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. 2008 Nov;7(11):2188-98.
doi: 10.1074/mcp.M800063-MCP200. Epub 2008 Jun 23.

Profiling the Phospho-Status of the BKCa Channel Alpha Subunit in Rat Brain Reveals Unexpected Patterns and Complexity

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Free PMC article

Profiling the Phospho-Status of the BKCa Channel Alpha Subunit in Rat Brain Reveals Unexpected Patterns and Complexity

Jiusheng Yan et al. Mol Cell Proteomics. .
Free PMC article

Abstract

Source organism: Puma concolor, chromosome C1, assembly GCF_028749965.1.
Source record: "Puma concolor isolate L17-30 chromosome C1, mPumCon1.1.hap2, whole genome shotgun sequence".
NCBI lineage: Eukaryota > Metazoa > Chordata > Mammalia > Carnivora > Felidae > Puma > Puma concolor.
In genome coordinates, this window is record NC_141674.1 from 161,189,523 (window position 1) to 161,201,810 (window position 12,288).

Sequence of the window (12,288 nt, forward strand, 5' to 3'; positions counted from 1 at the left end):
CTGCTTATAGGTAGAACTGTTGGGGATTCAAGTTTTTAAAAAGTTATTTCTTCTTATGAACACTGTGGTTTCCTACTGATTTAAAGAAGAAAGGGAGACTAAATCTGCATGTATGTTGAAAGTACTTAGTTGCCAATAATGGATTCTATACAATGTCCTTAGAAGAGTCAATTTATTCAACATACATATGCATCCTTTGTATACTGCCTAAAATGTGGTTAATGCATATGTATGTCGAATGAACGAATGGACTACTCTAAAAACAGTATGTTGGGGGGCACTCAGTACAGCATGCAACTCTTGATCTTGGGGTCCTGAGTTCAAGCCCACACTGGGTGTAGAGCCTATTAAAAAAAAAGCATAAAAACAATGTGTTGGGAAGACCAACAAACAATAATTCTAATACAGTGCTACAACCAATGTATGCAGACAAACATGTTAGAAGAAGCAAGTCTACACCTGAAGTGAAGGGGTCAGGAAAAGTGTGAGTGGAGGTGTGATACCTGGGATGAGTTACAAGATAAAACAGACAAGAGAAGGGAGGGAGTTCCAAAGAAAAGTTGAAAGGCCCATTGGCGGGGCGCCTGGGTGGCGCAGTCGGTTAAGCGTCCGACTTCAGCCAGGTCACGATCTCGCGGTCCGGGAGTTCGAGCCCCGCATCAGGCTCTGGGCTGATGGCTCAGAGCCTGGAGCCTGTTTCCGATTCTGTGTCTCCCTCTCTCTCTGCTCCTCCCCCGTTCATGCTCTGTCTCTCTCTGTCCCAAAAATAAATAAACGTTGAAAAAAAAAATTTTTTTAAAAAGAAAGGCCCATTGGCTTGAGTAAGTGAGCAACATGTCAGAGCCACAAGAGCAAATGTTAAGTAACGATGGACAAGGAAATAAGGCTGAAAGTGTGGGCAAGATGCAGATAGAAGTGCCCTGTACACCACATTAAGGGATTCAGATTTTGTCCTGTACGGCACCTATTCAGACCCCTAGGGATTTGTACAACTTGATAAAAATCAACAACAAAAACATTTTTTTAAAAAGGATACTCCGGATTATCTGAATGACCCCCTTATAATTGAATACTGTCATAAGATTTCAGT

Molecular diversity of ion channel structure and function underlies variability in electrical signaling in nerve, muscle, and non-excitable cells. Protein phosphorylation and alternative splicing of pre-mRNA are two important mechanisms to generate structural and functional diversity of ion channels. However, systematic mass spectrometric analyses of in vivo phosphorylation and splice variants of ion channels in native tissues are largely lacking. Mammalian large-conductance calcium-activated potassium (BK(Ca)) channels are tetramers of alpha subunits (BKalpha) either alone or together with beta subunits, exhibit exceptionally large single channel conductance, and are dually activated by membrane depolarization and intracellular Ca(2+). The cytoplasmic C terminus of BKalpha is subjected to extensive pre-mRNA splicing and, as predicted by several algorithms, offers numerous phospho-acceptor amino acids. Here we use nanoflow liquid chromatography tandem mass spectrometry on BK(Ca) channels affinity-purified from rat brain to analyze in vivo BKalpha phosphorylation and splicing. We found 7 splice variations and identified as many as 30 Ser/Thr in vivo phosphorylation sites; most of which were not predicted by commonly used algorithms. Of the identified phosphosites 23 are located in the C terminus, four were found on splice insertions. Electrophysiological analyses of phospho- and dephosphomimetic mutants transiently expressed in HEK-293 cells suggest that phosphorylation of BKalpha differentially modulates the voltage- and Ca(2+)-dependence of channel activation. These results demonstrate that the pore-forming subunit of BK(Ca) channels is extensively phosphorylated in the mammalian brain providing a molecular basis for the regulation of firing pattern and excitability through dynamic modification of BKalpha structure and function.